Fine Jade Jewelry: A Chinese New Year Resolution
A Chinese New Year Resolution
February rings in the Chinese New Year, or the Lunar New Year. According to mythology, the Jade Emperor of China called for a race, inviting all the animals to take part. As a reward for participating, each animal would have a year dedicated to it in a 12-year cycle depending on the order they finished. These twelve animals would become the Chinese Zodiac and instrumental to the culture.
Whether or not it’s your year of the Chinese Zodiac (find yours here!), you can take your cue from the culture. Give a gift fit for an emperor, one both thoughtful and exotic: fine jade jewelry.
What Is Jade?
There are actually two different materials with different chemical compositions considered jade: jadeite and nephrite. Both are most commonly found as green-hued stones, but they are known to take on other colors such as lavender, white, yellow, etc… It’s jade’s lovely green and pastel colors that make it the perfect spring accessory.
Nephrite typically comes from Western China. “Jade” and “traditional jade” typically refers to this mineral. This is because nephrite was more widely used before jadeite was imported to China. The different chemical compositions and crystal structures actually make the two a contradiction. While jadeite is denser, nephrite is actually more durable.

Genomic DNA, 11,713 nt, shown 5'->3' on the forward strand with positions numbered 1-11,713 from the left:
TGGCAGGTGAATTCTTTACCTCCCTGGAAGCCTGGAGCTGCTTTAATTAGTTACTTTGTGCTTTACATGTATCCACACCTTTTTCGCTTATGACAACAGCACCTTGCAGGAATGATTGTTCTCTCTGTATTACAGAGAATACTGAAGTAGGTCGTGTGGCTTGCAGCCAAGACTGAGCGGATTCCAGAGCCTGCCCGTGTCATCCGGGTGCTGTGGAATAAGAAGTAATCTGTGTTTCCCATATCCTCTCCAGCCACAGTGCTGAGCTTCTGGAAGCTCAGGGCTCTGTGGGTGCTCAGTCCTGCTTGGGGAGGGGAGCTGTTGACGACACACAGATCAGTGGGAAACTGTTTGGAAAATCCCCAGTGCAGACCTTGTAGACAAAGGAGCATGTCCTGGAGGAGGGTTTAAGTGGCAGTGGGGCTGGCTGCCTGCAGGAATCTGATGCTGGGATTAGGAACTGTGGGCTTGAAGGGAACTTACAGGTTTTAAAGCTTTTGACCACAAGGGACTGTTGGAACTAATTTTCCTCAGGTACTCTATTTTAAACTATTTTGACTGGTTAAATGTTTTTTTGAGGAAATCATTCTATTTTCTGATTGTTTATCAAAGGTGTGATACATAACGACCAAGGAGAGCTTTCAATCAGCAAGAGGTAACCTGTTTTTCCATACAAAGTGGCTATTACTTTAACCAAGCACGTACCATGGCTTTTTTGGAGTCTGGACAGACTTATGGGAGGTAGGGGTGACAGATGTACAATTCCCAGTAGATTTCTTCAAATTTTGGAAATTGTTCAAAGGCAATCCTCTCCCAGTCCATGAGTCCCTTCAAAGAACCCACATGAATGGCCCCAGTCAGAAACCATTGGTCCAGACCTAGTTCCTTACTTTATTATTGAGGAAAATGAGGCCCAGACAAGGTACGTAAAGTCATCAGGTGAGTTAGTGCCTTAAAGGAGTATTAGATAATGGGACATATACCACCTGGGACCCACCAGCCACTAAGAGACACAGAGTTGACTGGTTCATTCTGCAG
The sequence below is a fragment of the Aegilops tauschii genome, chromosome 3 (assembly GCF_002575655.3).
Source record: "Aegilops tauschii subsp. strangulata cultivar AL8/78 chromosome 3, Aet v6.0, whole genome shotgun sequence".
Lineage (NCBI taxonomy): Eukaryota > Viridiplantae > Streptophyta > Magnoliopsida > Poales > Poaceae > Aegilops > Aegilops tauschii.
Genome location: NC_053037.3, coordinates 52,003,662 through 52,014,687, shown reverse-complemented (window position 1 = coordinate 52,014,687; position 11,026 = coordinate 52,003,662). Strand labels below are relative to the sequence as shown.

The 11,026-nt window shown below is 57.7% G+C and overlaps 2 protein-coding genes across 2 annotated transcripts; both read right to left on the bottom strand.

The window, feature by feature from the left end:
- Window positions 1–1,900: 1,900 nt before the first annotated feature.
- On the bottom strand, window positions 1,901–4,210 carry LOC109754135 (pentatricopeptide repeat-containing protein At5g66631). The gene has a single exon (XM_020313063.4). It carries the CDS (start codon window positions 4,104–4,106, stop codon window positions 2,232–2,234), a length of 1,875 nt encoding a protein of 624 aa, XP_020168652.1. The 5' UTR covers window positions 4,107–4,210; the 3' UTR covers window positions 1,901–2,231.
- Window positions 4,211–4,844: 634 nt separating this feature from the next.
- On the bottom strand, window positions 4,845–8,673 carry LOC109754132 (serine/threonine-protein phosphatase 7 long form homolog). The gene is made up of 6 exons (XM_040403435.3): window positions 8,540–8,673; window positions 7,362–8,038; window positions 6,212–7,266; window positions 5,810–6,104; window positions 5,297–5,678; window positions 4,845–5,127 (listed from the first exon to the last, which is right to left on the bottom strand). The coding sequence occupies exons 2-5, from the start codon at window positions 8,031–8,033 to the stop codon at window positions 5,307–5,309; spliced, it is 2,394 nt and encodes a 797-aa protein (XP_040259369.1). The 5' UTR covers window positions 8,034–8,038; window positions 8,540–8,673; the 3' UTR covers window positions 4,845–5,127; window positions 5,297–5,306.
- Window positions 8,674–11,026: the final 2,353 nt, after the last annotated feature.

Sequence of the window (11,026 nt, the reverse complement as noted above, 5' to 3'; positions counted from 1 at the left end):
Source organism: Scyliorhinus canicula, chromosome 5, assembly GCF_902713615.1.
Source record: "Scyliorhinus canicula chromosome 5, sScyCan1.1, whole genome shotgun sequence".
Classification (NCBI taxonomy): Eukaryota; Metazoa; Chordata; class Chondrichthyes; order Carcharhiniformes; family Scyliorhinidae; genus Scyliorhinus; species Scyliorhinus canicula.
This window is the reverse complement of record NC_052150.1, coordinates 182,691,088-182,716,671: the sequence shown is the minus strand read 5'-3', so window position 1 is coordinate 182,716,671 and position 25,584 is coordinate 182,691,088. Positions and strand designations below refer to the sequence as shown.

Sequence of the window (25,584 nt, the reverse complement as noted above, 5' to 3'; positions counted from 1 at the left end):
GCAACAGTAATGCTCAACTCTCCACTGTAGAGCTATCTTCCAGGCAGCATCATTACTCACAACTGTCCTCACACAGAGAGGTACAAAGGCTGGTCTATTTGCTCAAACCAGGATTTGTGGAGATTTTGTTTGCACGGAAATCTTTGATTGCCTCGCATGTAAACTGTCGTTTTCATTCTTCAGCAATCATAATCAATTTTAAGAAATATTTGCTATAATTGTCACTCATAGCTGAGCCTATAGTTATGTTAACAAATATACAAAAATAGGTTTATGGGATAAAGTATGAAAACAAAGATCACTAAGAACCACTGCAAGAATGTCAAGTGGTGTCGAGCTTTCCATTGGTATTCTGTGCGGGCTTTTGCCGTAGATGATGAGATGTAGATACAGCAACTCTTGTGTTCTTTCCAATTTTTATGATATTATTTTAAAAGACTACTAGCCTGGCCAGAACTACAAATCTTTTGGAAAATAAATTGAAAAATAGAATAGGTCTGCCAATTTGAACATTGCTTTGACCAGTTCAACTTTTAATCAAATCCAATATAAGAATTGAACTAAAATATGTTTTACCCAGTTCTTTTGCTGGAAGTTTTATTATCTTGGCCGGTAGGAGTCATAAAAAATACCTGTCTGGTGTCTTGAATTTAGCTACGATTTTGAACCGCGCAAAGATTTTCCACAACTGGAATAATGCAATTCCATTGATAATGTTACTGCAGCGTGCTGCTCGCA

Nephrite Chemical Composition: Ca2(Mg,Fe)5Si8O22(OH)2
Mohs Scale: 6-6.5
Jadeite comes exclusively from Burma (Myanmar). This is known as “Imperial Jade,” and it’s the more valuable of the two. It typically has an emerald-like color.
Jadeite Chemical Composition: NaAlSi2O6
Mohs Scale: 6.5-7
History: Why is Jade so Important in Chinese Culture?
Jade has been used in Chinese culture since about 3400BC. The nephrite was mined for its durability to make tools and weapons. Once appreciation spread for its beauty, jade transitioned into a more ceremonial role, fashioned into objects of religious and cultural significance.
But jade isn’t just a prized stone. It’s deeply rooted in the Chinese culture, even taking on a spiritual significance. Confucius said that there are eleven virtues represented in jade, including heaven, earth, truth and benevolence. The stone’s symbolism of virtue has even made its way into many Chinese idioms, making it essential to the very language. The wealthy had jewelry and even suits made from the material, and when Burma’s jadeite was discovered, it became the choice stone of royalty. Hence, the name: Imperial Jade. To this day, jade is still more valuable than gold in China.
Give the gift with a gem of virtue and strength. Give them the gem of emperors.
Come into one of Hamilton’s fine jewelry store locations to see its luster in person. We can even help you design a custom, one-of-a-kind fine jade jewelry piece.